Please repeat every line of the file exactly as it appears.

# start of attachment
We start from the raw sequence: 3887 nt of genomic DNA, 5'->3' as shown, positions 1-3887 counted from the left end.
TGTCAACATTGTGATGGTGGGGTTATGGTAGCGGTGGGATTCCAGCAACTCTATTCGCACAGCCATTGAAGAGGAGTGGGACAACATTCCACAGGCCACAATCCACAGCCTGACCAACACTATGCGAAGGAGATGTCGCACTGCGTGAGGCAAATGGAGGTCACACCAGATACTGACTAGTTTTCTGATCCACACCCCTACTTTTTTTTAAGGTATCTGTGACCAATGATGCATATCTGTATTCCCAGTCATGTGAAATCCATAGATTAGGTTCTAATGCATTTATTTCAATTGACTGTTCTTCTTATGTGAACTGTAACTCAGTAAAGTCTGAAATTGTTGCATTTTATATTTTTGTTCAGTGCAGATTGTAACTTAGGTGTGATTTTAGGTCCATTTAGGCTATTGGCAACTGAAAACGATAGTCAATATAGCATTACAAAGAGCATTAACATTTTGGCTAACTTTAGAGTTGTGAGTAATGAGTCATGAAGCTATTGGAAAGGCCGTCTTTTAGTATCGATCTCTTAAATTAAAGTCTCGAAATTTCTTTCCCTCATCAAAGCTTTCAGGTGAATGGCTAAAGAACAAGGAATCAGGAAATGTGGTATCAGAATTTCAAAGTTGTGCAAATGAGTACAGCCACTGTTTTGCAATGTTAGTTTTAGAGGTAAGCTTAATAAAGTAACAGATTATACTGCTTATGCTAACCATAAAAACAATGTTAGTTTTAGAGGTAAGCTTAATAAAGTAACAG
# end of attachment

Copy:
We start from the raw sequence: 3887 nt of genomic DNA, 5'->3' as shown, positions 1-3887 counted from the left end.
TGTCAACATTGTGATGGTGGGGTTATGGTAGCGGTGGGATTCCAGCAACTCTATTCGCACAGCCATTGAAGAGGAGTGGGACAACATTCCACAGGCCACAATCCACAGCCTGACCAACACTATGCGAAGGAGATGTCGCACTGCGTGAGGCAAATGGAGGTCACACCAGATACTGACTAGTTTTCTGATCCACACCCCTACTTTTTTTTAAGGTATCTGTGACCAATGATGCATATCTGTATTCCCAGTCATGTGAAATCCATAGATTAGGTTCTAATGCATTTATTTCAATTGACTGTTCTTCTTATGTGAACTGTAACTCAGTAAAGTCTGAAATTGTTGCATTTTATATTTTTGTTCAGTGCAGATTGTAACTTAGGTGTGATTTTAGGTCCATTTAGGCTATTGGCAACTGAAAACGATAGTCAATATAGCATTACAAAGAGCATTAACATTTTGGCTAACTTTAGAGTTGTGAGTAATGAGTCATGAAGCTATTGGAAAGGCCGTCTTTTAGTATCGATCTCTTAAATTAAAGTCTCGAAATTTCTTTCCCTCATCAAAGCTTTCAGGTGAATGGCTAAAGAACAAGGAATCAGGAAATGTGGTATCAGAATTTCAAAGTTGTGCAAATGAGTACAGCCACTGTTTTGCAATGTTAGTTTTAGAGGTAAGCTTAATAAAGTAACAGATTATACTGCTTATGCTAACCATAAAAACAATGTTAGTTTTAGAGGTAAGCTTAATAAAGTAACAG